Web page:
Egyptian groups also monitored the September presidential polls and catalogued a list of irregularities and abuses, such as voter intimidation and ballot stuffing.
But rights groups said the abuses were not enough to alter the result.
President Hosni Mubarak won a fifth six-year term with 89% of the vote in September.
Analysts say Mubarak’s ruling party will face tougher competition in the parliamentary polls, and rights groups say this could encourage more abuses such as vote buying.
An alliance of opposition groups has called for foreign monitoring.
When the United States made a similar call for the presidential election, the government said it saw no need for outside monitoring.
The election committee, headed by Justice Minister Mahmud Abu al-Lail, said it would allow “Egyptian national societies and institutions” to apply to monitor the polls, Egypt’s official MENA news agency reported on Monday.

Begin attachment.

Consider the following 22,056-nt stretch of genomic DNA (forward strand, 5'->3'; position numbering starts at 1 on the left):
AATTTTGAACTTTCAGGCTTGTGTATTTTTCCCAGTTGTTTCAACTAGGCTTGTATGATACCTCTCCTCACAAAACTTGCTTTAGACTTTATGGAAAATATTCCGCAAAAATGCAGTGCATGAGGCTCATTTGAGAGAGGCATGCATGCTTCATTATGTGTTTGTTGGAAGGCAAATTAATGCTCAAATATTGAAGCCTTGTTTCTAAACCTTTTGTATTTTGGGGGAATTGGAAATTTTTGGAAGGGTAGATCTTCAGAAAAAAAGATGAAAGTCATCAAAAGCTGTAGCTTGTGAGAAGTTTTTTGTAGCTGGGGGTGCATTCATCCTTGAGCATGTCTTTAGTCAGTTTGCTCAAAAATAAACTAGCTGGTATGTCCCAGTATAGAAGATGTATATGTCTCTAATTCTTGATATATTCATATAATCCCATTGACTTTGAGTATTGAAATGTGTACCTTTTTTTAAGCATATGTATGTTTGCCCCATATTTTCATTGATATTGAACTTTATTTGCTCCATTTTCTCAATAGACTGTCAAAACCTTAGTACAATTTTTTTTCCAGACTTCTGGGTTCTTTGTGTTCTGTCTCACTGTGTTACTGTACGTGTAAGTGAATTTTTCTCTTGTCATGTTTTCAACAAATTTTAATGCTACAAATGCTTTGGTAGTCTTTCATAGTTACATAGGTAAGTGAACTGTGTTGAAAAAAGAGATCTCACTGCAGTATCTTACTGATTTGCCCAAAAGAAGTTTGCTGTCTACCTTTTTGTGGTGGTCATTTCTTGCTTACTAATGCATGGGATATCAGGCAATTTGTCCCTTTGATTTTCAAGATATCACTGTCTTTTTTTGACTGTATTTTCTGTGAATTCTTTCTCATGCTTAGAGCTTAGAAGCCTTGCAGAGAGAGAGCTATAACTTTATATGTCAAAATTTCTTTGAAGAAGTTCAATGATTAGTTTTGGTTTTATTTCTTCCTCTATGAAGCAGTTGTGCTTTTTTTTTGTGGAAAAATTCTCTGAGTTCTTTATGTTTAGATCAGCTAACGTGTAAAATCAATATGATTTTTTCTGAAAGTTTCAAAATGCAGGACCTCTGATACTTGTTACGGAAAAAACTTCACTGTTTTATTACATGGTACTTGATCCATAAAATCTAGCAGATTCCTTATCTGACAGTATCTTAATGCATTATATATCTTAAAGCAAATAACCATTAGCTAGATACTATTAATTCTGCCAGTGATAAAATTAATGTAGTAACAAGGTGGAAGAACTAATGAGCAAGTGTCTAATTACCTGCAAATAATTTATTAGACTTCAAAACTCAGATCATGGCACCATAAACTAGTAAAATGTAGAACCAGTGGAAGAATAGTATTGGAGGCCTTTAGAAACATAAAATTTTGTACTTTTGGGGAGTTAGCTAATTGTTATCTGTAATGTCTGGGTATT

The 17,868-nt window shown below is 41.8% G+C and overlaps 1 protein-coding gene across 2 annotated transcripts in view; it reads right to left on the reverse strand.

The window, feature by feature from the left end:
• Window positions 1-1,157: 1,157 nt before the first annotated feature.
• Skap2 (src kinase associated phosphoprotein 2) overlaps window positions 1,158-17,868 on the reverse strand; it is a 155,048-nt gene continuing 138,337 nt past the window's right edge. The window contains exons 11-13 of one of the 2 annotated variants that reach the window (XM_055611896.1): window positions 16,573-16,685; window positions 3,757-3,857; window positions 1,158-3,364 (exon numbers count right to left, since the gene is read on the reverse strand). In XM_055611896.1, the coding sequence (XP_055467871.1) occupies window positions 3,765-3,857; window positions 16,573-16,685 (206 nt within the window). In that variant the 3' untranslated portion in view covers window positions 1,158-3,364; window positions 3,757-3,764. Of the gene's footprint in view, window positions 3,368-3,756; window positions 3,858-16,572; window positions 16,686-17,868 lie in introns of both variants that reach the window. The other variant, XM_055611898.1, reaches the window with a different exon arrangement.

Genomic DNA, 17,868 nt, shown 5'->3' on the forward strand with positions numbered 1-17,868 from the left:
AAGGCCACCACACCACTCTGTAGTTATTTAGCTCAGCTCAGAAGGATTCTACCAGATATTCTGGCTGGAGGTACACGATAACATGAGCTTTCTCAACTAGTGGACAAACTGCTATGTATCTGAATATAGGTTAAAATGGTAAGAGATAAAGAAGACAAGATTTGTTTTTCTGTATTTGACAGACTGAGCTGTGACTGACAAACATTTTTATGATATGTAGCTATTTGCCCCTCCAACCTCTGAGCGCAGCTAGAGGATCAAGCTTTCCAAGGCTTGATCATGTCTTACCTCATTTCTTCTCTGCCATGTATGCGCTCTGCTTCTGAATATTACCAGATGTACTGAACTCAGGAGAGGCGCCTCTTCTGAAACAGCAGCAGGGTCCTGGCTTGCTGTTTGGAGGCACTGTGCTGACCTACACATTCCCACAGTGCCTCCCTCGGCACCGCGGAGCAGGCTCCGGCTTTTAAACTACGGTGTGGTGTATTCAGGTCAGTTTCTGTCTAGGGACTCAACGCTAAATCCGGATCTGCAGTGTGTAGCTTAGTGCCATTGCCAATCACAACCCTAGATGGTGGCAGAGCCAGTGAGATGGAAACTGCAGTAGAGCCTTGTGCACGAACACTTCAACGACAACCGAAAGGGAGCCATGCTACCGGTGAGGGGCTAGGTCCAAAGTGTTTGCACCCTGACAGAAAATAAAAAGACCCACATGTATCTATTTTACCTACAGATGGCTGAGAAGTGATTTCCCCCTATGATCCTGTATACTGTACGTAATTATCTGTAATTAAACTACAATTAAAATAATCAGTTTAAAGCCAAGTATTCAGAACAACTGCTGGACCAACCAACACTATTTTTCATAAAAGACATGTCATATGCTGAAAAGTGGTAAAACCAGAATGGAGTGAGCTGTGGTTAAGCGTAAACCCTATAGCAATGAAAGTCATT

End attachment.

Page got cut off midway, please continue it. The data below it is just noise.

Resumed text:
Monitors will visit polling stations
The rights groups were being allowed to monitor to achieve “the highest degree of neutrality and transparency”, MENA said, adding that they “would be allowed to visit polling stations during voting and counting”.
Monitors would not be allowed to be members of political parties, it said.
The government has pledged it will ensure a fair vote for the 444 parliamentary seats.
Voting will be held in three stages starting in November and lasting until early December.
Mubarak’s ruling National Democratic Party has more than 85% of the seats in the current parliament.
Egyptian rights groups say that they have recruited thousands of monitors for the parliamentary polls and that they will set up telephone hotlines to receive complaints during voting.